New York state is waving a white flag to climate change by deciding to move human developments out of the way of future storm surges and return the land to nature.
Governor Cuomo wants to spend $400 million out of the $51 billion Congress approved for federal disaster relief to restore wetlands, dunes, and coastal areas into a protective undeveloped coastline - permanently.
The state would buy all damaged homes in areas vulnerable to future storms at their value before superstorm Sandy hit. Those homes would be demolished (if there's anything left). About 10,000 homes in the "100-year flood plain" would be affected.
His ambitious plan needs approval on a federal level, from the Department of Housing and Urban Development, but is being lauded for putting an end to knee-jerk rebuilding and rampant coastal development.
In his State of the State address, Cuomo said, "there are some parcels that Mother Nature owns." He's noted that in his two years of office he's responded to more extreme weather events than his father did in his 12 years as governor.
Will People Move?
Although many residents are welcoming the decision, others are resistant, many having lived in homes passed through generations. Expensive flood insurance premiums could entice some to move, but those that have already listed their homes for sale have found willing buyers at a fraction of pre-storm prices.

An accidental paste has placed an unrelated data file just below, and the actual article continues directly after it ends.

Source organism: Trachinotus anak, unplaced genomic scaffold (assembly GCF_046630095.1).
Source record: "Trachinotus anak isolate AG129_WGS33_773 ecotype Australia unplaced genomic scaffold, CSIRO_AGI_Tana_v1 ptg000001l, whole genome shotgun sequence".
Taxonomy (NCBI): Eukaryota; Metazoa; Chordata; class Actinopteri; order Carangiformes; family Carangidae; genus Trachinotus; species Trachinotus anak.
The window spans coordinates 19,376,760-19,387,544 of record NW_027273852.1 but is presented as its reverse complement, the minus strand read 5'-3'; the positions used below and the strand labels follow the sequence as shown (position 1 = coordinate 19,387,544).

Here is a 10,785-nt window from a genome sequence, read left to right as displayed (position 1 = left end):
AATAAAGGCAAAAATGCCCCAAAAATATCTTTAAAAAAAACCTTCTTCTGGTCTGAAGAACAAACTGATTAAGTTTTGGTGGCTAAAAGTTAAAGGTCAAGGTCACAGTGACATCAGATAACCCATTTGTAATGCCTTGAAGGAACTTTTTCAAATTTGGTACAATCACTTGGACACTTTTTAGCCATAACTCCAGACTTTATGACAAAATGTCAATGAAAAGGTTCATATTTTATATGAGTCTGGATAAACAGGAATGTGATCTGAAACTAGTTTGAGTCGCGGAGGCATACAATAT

The program caps payments for homes so that mansions and high-end homes are excluded.
133 of 165 households in a Staten Island community have signed up to sell, having been battered by floods and even brushfires for years. "These people have been so beat up, it's just gotten to be too much," a homeowner told the New York Times. The neighborhood should "return to nature and do what it was intended to do, which is to be a sponge," another homeowner said.
But a state senator that represents storm ravaged areas like the Rockaways told the Times that out of 300,000 residents only three asked for information on selling their home.
"These are residents that chose to live by the water, they're not going anywhere," says Joseph Addabbo.
The Federal Emergency Management Agency (FEMA) has financed such home buyouts for 20 years; hundreds of people opted for this after Hurricanes Irene and Lee, says the New York Times.
Cuomo wants to offer a 5% bonus for people that relocate in the same community and a 10% bonus for those who move even without their home being damaged. If every homeowner agrees to sell that lives in a neighborhood of high risk, he'd give them another 10% above market value.
Local officials will be able to decide how they want to use the future undeveloped land, but they wouldn't be allowed to build on it. They could turn it into a park or restore it in ways that would exclude human footprints altogether.